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The Good, the Bad, and the Ugly Truth About Amazon's Vella
There is a lot to unpack with the latest announcement from behemoth Amazon and their latest idea: VELLA. But now that they have released the very confusing calculation for determining the royalty shares to those who choose to participate, I feel I am ready to tell you what I think.
Let me start from where I naively began when I first heard the news about Vella. On the surface, this is a great idea. After all, the concept of serial fiction is booming. I intend on proving that when I release a blog post in a few days outlining why that is and how you can start one if you want. So, I wasn't surprised when Amazon came up with Vella, which is clearly a way for them to tap into this market.
Vella, for those who may not know what it is or may not have read about it or seen a YouTube video about it from other writers (such as myself) giving their opinions on the subject, is a fairly new idea created by Amazon whereby authors can release their novels chapter-by-chapter and earn royalties from readers who will spend "tokens" to read chapters. Again, on the surface, this sounds like an amazing opportunity and here's why:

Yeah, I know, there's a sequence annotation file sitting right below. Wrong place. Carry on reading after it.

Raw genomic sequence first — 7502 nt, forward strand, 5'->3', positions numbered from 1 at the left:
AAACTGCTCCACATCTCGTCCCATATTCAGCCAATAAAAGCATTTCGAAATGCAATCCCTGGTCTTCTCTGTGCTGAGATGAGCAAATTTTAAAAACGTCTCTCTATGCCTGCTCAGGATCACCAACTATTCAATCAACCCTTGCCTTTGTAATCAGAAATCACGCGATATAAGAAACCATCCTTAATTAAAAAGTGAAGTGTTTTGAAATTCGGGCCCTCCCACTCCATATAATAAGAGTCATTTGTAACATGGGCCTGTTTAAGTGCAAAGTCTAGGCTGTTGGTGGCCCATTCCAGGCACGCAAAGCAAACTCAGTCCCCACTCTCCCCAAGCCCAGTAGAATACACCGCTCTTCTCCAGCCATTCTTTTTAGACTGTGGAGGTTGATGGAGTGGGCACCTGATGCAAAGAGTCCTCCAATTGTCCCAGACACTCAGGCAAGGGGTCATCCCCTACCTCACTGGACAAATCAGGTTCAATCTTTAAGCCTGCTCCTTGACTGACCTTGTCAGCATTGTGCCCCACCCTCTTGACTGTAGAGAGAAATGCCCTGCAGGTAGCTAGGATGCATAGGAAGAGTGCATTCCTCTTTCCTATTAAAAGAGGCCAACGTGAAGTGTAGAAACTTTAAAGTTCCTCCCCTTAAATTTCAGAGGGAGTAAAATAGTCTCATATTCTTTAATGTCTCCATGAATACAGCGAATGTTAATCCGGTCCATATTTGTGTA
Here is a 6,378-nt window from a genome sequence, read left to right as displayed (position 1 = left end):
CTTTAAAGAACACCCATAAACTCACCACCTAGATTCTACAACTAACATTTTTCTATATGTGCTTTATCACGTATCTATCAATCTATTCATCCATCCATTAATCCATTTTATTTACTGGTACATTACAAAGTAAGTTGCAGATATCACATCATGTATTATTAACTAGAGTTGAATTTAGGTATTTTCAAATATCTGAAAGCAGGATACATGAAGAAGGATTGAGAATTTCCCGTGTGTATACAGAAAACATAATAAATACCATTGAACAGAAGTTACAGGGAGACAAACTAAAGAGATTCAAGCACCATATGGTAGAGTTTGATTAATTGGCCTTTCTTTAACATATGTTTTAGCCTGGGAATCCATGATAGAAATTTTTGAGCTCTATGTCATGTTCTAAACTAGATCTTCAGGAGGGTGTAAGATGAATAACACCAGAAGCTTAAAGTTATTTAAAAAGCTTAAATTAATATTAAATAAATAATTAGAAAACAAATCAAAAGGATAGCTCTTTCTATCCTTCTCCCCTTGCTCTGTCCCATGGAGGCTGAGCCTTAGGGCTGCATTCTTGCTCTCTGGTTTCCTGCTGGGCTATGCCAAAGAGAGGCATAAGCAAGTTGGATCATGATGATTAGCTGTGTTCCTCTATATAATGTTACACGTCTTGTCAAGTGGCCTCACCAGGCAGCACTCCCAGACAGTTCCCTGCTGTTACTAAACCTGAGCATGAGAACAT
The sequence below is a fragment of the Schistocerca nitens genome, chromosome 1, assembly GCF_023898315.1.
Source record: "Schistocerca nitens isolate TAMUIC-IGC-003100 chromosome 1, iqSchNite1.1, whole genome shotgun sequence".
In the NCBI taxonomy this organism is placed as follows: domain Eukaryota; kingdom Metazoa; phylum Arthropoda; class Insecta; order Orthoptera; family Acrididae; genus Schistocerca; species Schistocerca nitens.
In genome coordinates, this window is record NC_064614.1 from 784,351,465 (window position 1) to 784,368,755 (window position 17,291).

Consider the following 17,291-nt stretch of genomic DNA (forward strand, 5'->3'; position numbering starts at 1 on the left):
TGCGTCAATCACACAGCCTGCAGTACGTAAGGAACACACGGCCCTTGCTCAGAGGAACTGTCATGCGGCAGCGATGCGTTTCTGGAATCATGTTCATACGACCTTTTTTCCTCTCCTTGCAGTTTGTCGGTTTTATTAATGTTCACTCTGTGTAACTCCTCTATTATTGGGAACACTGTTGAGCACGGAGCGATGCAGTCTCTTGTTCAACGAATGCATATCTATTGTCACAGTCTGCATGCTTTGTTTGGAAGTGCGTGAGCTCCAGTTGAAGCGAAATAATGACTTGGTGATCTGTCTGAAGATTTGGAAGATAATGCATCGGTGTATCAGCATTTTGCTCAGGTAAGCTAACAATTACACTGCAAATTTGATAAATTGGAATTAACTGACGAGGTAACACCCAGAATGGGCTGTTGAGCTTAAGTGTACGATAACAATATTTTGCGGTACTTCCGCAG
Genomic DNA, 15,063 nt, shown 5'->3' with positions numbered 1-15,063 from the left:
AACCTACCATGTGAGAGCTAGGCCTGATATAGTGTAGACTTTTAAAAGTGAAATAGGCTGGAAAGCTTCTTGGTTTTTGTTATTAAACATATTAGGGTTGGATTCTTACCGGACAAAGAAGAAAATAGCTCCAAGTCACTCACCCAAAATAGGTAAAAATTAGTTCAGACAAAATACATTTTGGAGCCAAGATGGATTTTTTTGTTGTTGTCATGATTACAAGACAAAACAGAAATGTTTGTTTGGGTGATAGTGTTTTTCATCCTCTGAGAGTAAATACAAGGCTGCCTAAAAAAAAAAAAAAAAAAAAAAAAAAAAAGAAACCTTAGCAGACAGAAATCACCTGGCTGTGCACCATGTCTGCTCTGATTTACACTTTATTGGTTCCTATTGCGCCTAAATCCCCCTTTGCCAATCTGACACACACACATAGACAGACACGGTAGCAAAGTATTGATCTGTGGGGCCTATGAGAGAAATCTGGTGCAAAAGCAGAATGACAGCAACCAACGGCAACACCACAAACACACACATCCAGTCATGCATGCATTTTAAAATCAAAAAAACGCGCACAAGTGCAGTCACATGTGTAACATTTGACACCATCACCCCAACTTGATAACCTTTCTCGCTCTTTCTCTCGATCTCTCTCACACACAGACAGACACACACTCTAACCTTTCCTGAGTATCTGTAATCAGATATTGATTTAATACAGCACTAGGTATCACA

Amazon being the worlds largest seller of books and largest area of revenue for a majority of indie authors would be great for smaller self-published authors who are looking to break into the industry and grow their fanbase.
The heavy lifting that many self-published authors now do of putting together a "sneak peek" of chapters to give away for free, finding these readers to give this to, and then crossing our fingers that they actually read it and then follow-up by either signing-up to our newsletter or buying that book (and others) in its entirety later on, is very difficult to do, not to mention time-consuming. Amazon would be able to do all that for us and all we'd have to do is upload the chapters.
Serial fiction, while booming, is in itself a difficult market to break into if you didn't start decades ago and already have a fanbase. There are places where you can post your serial in the hopes that it will be read and "boosted" such as Top Web Fiction. But that can be a roll of the dice. Amazon, with their reputation (both good and bad) might be an easier nut to crack with their algorithms and keyword searches.